The chain consists of two large islands (Aorangi and Tawhiti Rahi) with a group of smaller islets between the two, the largest of which is called Motu Kapiti. The name Tawhiti Rahi is also used as a name for the entire chain by Māori. The islands are the eroded remnants of a 4 million year old rhyolitic volcano. The total area of the chain is 24 km².

The islands are protected as a nature reserve and a permit is required to land or tie boats up. Permits are usually granted only for scientific research.

The waters for 800 metres around the islands are a marine reserve in which it is prohibited to disturb marine life or remove rocks or shells. No commercial fishing is permitted within one nautical mile (1,852 metres) and long lining is the only commercial fishing permitted between one and three nautical miles. The islands are a popular diving location due to the variety of marine fauna found there, and are popular also for their intriguing landforms, which include natural arches and caves.

The origin of the name is said to derive from the islands' apparent resemblance to Poor Knight's Pudding, a bread-based dish popular at the time of discovery by Europeans. Source: Wikipedia.org

Distance from Aukland: Day Trip
Viz: 15-30 m
Water temp: 23°C in summer, 14°C in winter
Number of dive sites: Approx 50!

Més detalls

 
Estacions
Jan Feb Mar Apr May Jun Jul Aug Sep Oct Nov Dec
Climate                        
Air temp.                        
Water temp.                        
Equipment Keine Ahnung Keine Ahnung Keine Ahnung Keine Ahnung Keine Ahnung Keine Ahnung Keine Ahnung Keine Ahnung Keine Ahnung Keine Ahnung Keine Ahnung Keine Ahnung
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Qualitat Profunditat mitjana Profunditat màxima Experiència Tipus d'immersió
Blue Maomao Arch 2 / -
15 m 18 m Tots els submarinistes
Hen and chicken island - / -
18 m 25 m CMAS * / OW
Landing Bay Pinnacle - / -
20 m 45 m CMAS ** / AOW
Mao Mao Arch - / -
12 m 20 m Tots els submarinistes
Middle Arch - / -
15 m 20 m Tots els submarinistes
Northern Arch - / -
25 m 60 m CMAS ** / AOW
Nursery Cove - / -
15 m 18 m Tots els submarinistes
Red Baron Caves - / -
15 m 25 m CMAS * / OW
Rikoriko Cave 2 / -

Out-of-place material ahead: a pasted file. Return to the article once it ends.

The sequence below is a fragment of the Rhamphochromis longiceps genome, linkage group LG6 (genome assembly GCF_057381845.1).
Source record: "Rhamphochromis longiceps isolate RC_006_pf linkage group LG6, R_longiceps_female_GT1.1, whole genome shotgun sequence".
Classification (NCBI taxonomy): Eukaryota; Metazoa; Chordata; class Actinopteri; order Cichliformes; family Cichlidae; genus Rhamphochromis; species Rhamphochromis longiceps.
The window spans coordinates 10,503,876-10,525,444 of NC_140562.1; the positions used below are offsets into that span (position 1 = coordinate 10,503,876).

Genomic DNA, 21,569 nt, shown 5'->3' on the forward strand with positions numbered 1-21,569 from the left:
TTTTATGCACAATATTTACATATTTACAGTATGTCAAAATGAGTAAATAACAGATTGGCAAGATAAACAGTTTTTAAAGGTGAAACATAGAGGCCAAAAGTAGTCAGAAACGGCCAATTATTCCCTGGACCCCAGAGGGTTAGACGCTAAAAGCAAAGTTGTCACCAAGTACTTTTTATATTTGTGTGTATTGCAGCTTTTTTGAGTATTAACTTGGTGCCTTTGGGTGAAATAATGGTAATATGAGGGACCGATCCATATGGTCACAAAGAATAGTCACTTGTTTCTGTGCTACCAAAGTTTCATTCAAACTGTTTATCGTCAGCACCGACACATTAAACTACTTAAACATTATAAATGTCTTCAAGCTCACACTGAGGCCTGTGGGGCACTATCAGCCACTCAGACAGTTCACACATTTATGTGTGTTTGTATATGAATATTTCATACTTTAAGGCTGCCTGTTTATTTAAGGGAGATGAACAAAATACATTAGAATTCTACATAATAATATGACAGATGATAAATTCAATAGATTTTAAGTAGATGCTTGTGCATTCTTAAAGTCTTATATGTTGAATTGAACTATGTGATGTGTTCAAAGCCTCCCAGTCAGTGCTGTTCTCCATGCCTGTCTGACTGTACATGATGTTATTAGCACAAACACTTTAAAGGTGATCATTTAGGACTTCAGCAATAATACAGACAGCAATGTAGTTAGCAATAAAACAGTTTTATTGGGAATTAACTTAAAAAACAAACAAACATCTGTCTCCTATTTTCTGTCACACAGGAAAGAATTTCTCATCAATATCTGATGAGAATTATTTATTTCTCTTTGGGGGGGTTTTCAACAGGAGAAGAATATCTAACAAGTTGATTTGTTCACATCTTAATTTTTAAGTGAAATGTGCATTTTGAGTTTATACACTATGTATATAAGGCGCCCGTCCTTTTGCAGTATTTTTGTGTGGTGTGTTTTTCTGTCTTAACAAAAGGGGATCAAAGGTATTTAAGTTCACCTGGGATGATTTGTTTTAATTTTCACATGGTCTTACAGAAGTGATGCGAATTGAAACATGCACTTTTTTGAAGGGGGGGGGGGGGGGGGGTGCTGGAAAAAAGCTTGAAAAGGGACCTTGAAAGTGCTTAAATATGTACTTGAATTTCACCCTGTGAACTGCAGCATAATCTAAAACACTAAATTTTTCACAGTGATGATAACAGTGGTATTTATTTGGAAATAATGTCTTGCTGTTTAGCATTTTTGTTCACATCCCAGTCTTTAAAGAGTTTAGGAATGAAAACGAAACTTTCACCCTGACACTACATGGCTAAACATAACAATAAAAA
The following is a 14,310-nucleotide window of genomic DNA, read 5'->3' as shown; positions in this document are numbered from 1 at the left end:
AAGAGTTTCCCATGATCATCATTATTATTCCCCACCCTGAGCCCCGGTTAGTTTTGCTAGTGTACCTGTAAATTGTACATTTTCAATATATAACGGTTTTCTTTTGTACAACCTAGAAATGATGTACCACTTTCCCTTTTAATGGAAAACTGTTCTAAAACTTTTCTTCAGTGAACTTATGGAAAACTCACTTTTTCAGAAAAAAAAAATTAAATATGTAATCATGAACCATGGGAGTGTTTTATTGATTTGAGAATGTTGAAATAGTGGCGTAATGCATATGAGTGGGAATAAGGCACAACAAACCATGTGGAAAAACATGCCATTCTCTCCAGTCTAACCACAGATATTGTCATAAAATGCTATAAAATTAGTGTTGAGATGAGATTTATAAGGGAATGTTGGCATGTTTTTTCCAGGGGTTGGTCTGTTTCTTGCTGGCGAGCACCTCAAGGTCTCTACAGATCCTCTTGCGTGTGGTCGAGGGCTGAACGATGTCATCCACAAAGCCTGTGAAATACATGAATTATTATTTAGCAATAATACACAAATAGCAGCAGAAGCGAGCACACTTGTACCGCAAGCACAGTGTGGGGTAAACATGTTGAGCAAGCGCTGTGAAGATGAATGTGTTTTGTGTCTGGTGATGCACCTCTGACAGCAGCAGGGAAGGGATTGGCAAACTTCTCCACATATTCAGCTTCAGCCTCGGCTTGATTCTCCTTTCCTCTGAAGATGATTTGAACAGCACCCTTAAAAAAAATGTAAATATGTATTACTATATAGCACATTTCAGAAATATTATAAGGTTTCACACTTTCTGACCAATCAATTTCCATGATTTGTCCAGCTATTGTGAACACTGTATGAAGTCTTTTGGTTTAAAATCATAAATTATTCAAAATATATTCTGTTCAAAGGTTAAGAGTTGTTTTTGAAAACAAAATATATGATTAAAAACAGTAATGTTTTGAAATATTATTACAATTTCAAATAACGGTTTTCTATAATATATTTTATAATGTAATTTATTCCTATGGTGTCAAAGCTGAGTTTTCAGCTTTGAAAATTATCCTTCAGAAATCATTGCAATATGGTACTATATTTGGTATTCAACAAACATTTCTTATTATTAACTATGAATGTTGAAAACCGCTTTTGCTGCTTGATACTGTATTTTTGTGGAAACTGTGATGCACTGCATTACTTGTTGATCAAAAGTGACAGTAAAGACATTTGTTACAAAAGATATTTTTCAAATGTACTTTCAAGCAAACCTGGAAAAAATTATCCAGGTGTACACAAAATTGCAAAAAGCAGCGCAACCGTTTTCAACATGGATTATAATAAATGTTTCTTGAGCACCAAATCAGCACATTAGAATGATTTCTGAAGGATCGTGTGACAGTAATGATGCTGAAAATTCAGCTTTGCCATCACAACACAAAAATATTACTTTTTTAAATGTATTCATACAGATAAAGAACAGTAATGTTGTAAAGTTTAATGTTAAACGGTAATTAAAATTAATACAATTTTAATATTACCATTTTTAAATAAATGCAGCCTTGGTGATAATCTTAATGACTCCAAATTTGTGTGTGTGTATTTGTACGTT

20 m 35 m CMAS * / OW
Sand Garden - / -
15 m 20 m Tots els submarinistes

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Blue Maomao Arch
New Zealand

Blue Maomao Arch
New Zealand

Rikoriko Cave
New Zealand

Rikoriko Cave
New Zealand

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Sand Garden
Von branno
Aug 22, 2006
Cream Gardens - Adrenalin boat, 25 etre vis
Mehr...

Sand Garden
Von branno
Aug 22, 2006
Cream Gardens - Adrenalin boat, 25 metre vis
Mehr...

Blue Maomao Arch
Von branno
Jul 23, 2006
- sixteen degrees celc temperature, 15 meter vis amazing abundance of fish, boat adrenalin
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Kein Tauchtrip

 Comentaris

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Per Anonymous , 06-02-2009

The diving at the Poor Knights is excellent - The diving at the Poor Knights is excellent. For many years they have been recognized as New Zealand’s top scuba diving location, and were considered by Jacques Cousteau to be one of the top scuba dive sites of the world. There is greater diversity of underwater habitats and wildlife than elsewhere around New Zealand due to a combination of adjacent deep water, near vertical underwater cliffs, shallow sheltered bays, arches, caves and tunnels bathed by the warm East Auckland current. This has introduced subtropical species such as Spotted Black, Toadstool and Gold Ribbon groupers; Lord Howe Island Coral Fish and Banded Coral Shrimp, all of which have become established. Rare arrivals have included Lionfish, Trumpet Fish, Long-nosed Butterfly Fish and occasional Hawksbill Turtles. Seen on most dives are many Moray eels (six species occur), Rays (four species) and schools of many other species including Kingfish up to
40kg.scorpian fish The caves and arches are home to demoiselles and both pink and blue maomao. On the walls there are colorful sponges, anemones, gorgonian soft corals, bryozoans and tunicates; all of these, together with beautiful nudibranchs make these NZ islands an underwater photographers paradise.